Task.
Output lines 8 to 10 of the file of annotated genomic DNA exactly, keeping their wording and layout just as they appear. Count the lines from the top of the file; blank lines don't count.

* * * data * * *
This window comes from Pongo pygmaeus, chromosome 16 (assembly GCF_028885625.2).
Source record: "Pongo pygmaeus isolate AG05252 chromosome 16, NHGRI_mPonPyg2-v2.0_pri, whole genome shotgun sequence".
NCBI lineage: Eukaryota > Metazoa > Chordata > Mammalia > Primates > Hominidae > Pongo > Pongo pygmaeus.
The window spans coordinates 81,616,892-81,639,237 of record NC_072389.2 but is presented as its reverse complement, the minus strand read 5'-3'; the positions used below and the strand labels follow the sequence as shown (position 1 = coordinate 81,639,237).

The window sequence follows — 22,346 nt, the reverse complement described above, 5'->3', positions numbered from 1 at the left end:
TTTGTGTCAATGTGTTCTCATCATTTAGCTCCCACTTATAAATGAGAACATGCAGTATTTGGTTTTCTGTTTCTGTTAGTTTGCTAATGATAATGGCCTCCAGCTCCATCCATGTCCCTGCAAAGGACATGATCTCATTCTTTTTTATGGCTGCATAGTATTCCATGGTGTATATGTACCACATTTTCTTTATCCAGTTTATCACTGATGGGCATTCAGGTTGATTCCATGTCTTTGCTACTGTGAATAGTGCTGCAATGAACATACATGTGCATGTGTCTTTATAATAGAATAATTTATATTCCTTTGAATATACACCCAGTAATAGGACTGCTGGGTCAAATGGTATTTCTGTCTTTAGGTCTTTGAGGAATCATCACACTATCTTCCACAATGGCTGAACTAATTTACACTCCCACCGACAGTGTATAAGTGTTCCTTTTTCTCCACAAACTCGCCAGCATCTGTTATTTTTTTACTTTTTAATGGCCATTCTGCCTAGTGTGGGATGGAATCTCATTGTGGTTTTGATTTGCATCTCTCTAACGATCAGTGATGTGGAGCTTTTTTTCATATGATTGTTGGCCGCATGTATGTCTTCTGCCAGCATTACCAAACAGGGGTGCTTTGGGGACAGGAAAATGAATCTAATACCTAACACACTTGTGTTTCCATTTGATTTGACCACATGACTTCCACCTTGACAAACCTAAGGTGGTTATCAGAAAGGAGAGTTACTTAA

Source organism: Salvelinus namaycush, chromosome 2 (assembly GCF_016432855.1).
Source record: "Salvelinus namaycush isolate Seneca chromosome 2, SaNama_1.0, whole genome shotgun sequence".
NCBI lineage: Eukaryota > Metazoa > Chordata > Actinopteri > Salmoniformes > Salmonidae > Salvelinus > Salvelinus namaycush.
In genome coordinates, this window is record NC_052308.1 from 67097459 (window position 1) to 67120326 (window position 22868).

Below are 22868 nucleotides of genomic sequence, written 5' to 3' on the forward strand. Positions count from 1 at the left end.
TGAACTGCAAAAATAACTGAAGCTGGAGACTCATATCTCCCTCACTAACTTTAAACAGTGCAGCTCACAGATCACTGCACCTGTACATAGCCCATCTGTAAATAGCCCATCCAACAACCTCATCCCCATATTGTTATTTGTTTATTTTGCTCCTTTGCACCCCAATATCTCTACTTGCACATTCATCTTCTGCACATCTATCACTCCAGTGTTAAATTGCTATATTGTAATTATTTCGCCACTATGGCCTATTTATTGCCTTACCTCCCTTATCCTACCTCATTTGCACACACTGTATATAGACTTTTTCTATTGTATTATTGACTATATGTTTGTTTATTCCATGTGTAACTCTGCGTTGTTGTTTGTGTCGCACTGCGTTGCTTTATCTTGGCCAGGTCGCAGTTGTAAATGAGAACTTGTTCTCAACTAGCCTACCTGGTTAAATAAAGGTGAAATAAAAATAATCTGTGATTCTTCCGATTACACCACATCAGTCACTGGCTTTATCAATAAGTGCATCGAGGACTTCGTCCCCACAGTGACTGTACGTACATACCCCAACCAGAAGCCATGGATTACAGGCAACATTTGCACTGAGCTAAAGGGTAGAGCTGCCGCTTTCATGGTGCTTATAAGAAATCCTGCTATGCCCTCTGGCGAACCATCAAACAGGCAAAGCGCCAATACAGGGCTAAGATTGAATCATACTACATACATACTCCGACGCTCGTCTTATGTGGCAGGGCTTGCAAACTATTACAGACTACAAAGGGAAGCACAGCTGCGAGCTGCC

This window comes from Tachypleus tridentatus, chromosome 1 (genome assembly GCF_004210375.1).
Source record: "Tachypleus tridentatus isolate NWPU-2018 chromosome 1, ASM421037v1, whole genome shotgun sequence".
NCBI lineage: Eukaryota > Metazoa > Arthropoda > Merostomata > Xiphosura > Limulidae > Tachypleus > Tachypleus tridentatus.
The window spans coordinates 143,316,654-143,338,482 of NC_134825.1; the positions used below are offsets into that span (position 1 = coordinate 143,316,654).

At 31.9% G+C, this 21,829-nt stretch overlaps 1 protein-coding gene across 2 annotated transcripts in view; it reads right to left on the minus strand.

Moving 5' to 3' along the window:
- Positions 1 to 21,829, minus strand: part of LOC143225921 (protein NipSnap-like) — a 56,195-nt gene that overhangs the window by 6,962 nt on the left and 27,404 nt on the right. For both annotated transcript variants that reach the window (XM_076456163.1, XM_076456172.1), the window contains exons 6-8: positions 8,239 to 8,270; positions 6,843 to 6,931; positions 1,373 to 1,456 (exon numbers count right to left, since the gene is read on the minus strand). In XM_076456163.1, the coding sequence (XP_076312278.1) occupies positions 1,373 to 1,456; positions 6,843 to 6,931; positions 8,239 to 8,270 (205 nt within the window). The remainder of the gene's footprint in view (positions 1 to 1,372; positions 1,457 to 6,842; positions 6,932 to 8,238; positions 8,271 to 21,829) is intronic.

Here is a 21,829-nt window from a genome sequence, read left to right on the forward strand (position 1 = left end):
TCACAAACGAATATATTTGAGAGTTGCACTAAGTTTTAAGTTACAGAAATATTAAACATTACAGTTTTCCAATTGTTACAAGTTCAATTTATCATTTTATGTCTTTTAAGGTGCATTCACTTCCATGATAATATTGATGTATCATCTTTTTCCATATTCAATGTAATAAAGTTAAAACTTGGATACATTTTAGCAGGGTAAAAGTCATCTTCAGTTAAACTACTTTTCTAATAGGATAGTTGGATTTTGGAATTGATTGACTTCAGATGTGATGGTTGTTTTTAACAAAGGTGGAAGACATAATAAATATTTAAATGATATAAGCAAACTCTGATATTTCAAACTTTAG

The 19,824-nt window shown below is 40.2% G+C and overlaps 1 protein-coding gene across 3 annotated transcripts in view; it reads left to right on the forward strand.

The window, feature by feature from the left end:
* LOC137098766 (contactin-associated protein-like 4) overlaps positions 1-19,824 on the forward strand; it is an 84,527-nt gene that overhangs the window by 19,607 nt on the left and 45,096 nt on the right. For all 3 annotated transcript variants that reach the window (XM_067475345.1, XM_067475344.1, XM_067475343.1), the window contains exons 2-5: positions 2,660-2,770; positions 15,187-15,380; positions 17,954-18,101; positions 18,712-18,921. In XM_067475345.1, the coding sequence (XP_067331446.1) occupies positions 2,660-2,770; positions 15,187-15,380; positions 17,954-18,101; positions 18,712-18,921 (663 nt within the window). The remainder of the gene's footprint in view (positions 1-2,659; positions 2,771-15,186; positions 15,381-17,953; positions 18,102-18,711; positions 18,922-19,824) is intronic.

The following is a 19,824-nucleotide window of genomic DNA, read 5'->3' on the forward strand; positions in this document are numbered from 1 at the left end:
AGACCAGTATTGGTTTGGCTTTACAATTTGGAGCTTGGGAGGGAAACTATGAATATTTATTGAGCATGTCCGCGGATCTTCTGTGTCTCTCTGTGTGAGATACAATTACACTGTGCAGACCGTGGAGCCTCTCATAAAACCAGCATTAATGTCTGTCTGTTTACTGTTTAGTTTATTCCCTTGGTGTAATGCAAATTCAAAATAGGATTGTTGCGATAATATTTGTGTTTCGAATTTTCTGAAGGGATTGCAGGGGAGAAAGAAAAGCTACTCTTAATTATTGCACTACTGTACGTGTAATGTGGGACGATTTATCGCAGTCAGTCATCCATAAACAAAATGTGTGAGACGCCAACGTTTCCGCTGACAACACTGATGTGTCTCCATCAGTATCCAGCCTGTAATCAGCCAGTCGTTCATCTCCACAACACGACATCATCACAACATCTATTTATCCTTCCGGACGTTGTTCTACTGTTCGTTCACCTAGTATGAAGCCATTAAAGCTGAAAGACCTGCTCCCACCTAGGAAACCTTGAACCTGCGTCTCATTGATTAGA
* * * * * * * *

Source record: "Salvelinus namaycush isolate Seneca chromosome 2, SaNama_1.0, whole genome shotgun sequence".
NCBI lineage: Eukaryota > Metazoa > Chordata > Actinopteri > Salmoniformes > Salmonidae > Salvelinus > Salvelinus namaycush.
In genome coordinates, this window is record NC_052308.1 from 67097459 (window position 1) to 67120326 (window position 22868).